12/08/2014 09:31 am ET Updated Feb 03, 2015

An Excerpt From 'Don't Blame the Messenger'

Television relationship guru, Br. Bill, was taking on the problems of public education and how this new face in education was adversely affecting the young students of America. Parents were complaining about the undue pressure their kids were now under because of the constantly increasing amount of testing demanded by the state. Young people were experiencing a level of emotional distress never before associated with simply being in the public schools. Brendan was randomly changing channels when he stumbled upon the program. He glanced at his watch. The show was nearly over.

The gentleman seated next to the famous and often humorous Dr. Bill was a representative from the State Education Department. Dr. Bill's guest was Simon Hallowell and he was head of the state math department and responsible for many of the questionable decisions made about state testing over the past few years. As the program was winding down, Dr. Bill had opened up and was allowing opportunity for members of the audience to ask questions. The cameras panned to a middle aged man in the crowd.

"You claim," the man pronounced firmly, "that if we teach the kids harder stuff that they will get smarter. If that worked, then why didn't we think of this great plan centuries ago? So if I want my child to be potty trained at 6 months, than all I have to do is teach him now?"

Many in the crowd laughed aloud.

"Maybe you don't quite understand my analogy. These new math modules which we are expected to teach and follow are way over the academic abilities of most of our students. Sure, a few of the exceptional kids are able to understand the content, but if the material is directed to only those top level students, then what is to become of the average and lower kids? I can answer that question. They fall behind and give up entirely. We teachers were taught in college to teach all learners. These modules and scripted lesson plans handed out in the name of the Common Core are not designed to reach all learners. You watch: We are going to have a higher dropout rate than ever if this continues. And if you try to teach at a slower pace, all the content won't be covered. The questions on the state exam are almost all dependent upon higher level thinking skills, so again; only the exceptional learners will be able to pass. I'm a teacher." The same man continued. "I want to make you an offer. You come to my school and take my place for a week. You teach the kids. You discipline them. I will not help you but sit in the back of the room and watch. I hope to learn from you, Mr. Hallowell. I want to see you take these very difficult modules which have been scripted for us and I want to see how my students respond to you. Since State Ed. seems to think that we teachers are incompetent and that some of us are too old to reach these failing students, then I want to see how they score on their state exam on the stuff you taught them. But here's what I already think we'll both discover." The man paused. "You can't do it any better than we can! You and all the supposed experts of public education will also struggle to motivate a child by teaching material that is over their heads. And you too, and all your seriously out of touch cronies, are no better than the rest of us who work hard to reach the kids of today. The fact that you have the nerve to grade teachers and label us as ineffective is an affront to all that is decent and respectful to a worthy profession. You've been invited, Mr. Hallowell. Be my guest. If you think you can do a better job of teaching math than I can, well; prove it!"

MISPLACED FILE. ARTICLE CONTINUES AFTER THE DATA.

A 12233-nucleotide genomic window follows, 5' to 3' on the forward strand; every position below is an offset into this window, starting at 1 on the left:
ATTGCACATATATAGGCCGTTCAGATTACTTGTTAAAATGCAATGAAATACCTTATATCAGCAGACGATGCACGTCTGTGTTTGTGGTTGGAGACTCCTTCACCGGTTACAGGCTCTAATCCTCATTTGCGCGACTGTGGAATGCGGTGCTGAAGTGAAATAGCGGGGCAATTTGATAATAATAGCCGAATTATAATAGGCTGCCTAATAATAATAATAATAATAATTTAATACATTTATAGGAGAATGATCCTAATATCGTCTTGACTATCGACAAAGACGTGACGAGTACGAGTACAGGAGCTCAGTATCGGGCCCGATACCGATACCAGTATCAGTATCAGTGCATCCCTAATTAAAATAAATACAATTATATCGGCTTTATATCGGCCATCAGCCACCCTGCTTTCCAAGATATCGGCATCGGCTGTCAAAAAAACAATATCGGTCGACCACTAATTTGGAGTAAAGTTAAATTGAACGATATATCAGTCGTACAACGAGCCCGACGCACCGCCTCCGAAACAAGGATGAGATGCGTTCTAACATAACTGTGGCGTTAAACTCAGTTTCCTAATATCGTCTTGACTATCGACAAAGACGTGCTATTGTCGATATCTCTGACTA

Dr. Lee Kronert is author of a pro-teacher, pro-tenure novel titled, 'Don't Blame the Messenger'.